Christmases have been different now that our parents are gone. Released from the family rituals, we can, and have, traveled to Italy for Christmas with my husband's extended family. We have hosted Christmas at home with our kids who have gone off on their own; and now that the grandchildren are older, we travel to where they are on a rotating basis now. 

This year it is Christmas at home and the new twist is that a new grandchild is coming to celebrate his first Christmas. We will have our traditional Italian-Polish-Finnish-American-English-Indian Christmas this year. What about you?

Enjoy your holidays!

* The best eggnog ever recipe: I know it had melted plain vanilla ice cream as its base, and I'm pretty sure bourbon was involved. When I was old enough, I got to try it out (officially).  Yep, it was good. These days I'm thinking amaretto might be a good choice.

13 November 2012

Inspired again ...

It's pretty depressing to search fruitlessly for new gems week after week, month after month. Those brickwalls loom over the entire horizon like a threatening storm. Surely there is something out there that I haven't explored! I spend wakeful periods in the wee hours trying to come up with a strategy that will break me out of the norm. - and I think I may have found a new direction.

When I was attending the Connecticut Genealogical Society conference a few weeks ago, Laura Prescott presented a talk on creating timelines to document genealogical data. Her talk was fast-paced and full of information and - fortunately - came with a really good handout with all the sources and websites she was referring to. I was intrigued because I had started timelines for a couple of the families that included world history facts. I was having difficulty staying on track; I kept getting involved in the quest for more historical knowledge, rather than on my family members.

 In fact, that was one of the key points Laura had to offer. Know what you want the timeline focused on. Set the parameters before you start so there can be a logical progression of your chart, and an end to your project.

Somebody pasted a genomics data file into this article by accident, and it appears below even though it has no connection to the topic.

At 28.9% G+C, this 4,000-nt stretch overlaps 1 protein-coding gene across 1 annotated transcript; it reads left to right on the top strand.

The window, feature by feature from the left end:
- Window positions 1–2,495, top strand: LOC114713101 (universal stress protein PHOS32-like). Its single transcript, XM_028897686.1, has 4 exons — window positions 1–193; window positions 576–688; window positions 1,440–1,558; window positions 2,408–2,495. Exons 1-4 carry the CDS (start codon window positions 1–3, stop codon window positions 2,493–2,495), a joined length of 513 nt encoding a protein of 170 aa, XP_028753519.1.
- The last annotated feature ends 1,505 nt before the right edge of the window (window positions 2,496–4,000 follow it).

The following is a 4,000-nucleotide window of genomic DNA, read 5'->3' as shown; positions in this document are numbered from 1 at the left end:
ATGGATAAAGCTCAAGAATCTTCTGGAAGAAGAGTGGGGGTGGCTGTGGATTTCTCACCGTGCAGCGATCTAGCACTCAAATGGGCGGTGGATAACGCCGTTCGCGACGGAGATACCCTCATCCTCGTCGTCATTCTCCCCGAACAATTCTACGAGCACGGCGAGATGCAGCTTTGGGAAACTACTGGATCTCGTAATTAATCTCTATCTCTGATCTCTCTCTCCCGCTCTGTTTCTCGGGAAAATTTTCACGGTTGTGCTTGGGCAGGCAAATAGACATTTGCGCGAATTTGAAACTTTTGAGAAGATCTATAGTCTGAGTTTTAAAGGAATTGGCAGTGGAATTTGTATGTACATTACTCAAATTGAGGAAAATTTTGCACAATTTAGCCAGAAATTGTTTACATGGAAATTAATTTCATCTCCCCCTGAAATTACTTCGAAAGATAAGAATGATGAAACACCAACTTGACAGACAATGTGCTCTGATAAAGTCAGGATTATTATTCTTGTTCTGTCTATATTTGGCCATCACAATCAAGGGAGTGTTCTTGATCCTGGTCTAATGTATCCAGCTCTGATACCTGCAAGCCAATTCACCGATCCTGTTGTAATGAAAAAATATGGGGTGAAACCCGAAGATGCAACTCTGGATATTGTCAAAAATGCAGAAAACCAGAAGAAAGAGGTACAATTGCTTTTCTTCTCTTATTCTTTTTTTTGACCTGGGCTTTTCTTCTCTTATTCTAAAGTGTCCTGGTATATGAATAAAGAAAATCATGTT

So, armed with that one hint, I started a new timeline of the Mack family. I just wanted to see who was around at the same time. I started with John Mack - the oldest known Mack in the US - he was born in 1653 in Scotland  - rumor has it. I listed all the children born to him and his wife, Sarah Bagley, then followed the direct line family members and added their children down to 2012. It's a very long spreadsheet, and very colorful too.

Looking at the chart it is easy to see who was alive in any given year. This prompted so many new questions -  Did Samuel know his grandparents? How many children were at home when his father died?

Not content to leave the chart alone and because it is so easy to copy and paste or delete in Excel, I added in my Stoddard side starting with Solomon Stoddard in 1643 for comparison. This time I added in the wives, but only the couples - no children other than the direct line ancestor. There were a lot of "huh" moments, but it will take more studying to get the most out this chart.

I want to make a separate timeline based on the Mack timeline comparison and add the people I know were around at the time that Samuel lived in East Haddam, going by names of men who sold property to Samuel, or who his neighbors were. I have so many more questions! If Samuel was indentured as a young boy, who took him in? Who would he have relied on when his wife died leaving two very young girls twenty years later? What were other members of Samuel's family doing when Samuel was thinking about moving away? What was the reason that made him move to Nova Scotia? Maybe there is a clue in someone else's family that I haven't found in my own?

It is interesting to work with one family - to become intimate with the family members, see how close their relatives were, who their neighbors were. To see the interaction of different families. Oh, yes, I've been digging into the neighbor's family trees. I am intrigued to see how intermarried families became over the years. I don't think that happens much anymore.

My next endeavor will be looking for all I can about Haddam/ East Haddam Connecticut to get a feel for what it was like back in the time before and leading up to the revolutionary war. I have a good start in the "Abstracts from the New London Gazette Covering Southeastern Connecticut 1763- 1769"  by Richard B. Marrin.

And when I am done with that.... the Mehlmans will get their own chart!

19 October 2012

It pays to read everything, no matter how...


More than just about anything, I enjoy searching through Google Books to see if I can find anything relevant to any of my ancestors. Names and dates are fine for pinpointing people in place and time, but I want to know more about these folks. These three books have given me a sense of what it was like back in the days that my ancestors lived, and what it may have looked like (I have a good imagination - that helps too).

Abstracts from the New London Gazette by Richard B. Marrin, published by Heritage Books Inc. 2007.